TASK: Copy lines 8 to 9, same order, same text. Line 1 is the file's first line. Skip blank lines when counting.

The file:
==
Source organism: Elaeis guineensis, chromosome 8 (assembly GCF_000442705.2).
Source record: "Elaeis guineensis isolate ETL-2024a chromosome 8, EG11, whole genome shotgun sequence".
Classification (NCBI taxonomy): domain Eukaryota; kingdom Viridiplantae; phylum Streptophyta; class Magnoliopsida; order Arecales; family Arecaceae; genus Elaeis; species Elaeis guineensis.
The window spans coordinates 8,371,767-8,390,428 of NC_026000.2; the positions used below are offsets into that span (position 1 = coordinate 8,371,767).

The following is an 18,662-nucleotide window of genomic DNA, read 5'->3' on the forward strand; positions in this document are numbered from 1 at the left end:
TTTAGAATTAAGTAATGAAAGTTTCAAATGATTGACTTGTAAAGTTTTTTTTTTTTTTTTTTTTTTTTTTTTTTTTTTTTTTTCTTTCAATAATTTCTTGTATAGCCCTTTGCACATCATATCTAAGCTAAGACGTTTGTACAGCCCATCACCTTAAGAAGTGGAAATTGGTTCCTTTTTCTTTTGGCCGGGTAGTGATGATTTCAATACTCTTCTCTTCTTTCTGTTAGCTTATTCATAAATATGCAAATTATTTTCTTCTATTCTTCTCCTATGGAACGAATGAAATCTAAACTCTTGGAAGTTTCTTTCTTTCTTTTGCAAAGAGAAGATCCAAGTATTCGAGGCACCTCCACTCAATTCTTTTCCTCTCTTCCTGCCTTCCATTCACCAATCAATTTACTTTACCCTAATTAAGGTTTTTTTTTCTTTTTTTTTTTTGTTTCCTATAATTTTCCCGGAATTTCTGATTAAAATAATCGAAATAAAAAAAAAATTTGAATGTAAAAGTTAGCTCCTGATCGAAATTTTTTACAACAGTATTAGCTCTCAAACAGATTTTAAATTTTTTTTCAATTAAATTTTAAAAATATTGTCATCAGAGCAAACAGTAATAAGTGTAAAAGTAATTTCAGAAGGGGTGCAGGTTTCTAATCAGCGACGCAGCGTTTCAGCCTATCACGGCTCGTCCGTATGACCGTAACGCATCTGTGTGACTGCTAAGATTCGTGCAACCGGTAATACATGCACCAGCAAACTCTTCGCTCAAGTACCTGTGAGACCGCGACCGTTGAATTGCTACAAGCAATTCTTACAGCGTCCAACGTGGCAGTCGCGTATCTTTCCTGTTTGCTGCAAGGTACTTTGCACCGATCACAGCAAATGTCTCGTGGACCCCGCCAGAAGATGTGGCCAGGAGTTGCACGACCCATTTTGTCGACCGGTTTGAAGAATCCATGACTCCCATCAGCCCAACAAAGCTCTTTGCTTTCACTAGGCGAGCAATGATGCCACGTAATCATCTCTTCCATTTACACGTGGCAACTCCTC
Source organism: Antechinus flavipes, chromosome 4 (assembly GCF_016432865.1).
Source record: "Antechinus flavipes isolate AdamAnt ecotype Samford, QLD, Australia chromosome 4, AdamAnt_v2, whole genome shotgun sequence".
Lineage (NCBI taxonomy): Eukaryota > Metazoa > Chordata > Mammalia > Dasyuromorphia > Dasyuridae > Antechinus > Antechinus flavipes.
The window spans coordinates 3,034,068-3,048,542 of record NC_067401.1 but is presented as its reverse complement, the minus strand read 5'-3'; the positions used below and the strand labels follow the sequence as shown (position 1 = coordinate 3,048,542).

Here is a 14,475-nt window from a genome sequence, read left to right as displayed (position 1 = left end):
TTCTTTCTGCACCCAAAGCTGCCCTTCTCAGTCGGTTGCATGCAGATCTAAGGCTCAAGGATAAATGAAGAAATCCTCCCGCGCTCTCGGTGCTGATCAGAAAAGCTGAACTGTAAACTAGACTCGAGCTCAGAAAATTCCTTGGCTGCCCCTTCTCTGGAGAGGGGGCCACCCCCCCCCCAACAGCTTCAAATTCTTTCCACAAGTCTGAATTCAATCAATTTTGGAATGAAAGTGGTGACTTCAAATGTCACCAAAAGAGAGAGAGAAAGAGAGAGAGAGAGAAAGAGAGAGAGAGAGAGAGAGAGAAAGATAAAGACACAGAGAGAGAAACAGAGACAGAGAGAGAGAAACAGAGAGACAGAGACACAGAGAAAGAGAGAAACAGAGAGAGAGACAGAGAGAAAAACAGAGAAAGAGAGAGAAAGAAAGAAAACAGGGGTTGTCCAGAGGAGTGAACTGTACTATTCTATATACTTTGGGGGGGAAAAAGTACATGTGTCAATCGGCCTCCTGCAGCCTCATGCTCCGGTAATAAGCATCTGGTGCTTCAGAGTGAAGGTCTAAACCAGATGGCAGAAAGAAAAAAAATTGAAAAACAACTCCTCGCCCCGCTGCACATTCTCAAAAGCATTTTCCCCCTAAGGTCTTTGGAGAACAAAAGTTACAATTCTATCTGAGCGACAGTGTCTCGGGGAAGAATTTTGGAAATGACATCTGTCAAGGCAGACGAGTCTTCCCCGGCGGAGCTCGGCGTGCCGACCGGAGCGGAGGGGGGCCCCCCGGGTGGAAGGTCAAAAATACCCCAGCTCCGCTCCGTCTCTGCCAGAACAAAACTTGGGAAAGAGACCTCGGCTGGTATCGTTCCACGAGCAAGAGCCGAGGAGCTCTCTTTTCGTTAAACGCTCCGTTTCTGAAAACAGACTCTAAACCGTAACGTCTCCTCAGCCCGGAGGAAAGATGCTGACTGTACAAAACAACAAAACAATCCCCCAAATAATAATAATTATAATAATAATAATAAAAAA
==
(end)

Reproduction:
Source record: "Antechinus flavipes isolate AdamAnt ecotype Samford, QLD, Australia chromosome 4, AdamAnt_v2, whole genome shotgun sequence".
Lineage (NCBI taxonomy): Eukaryota > Metazoa > Chordata > Mammalia > Dasyuromorphia > Dasyuridae > Antechinus > Antechinus flavipes.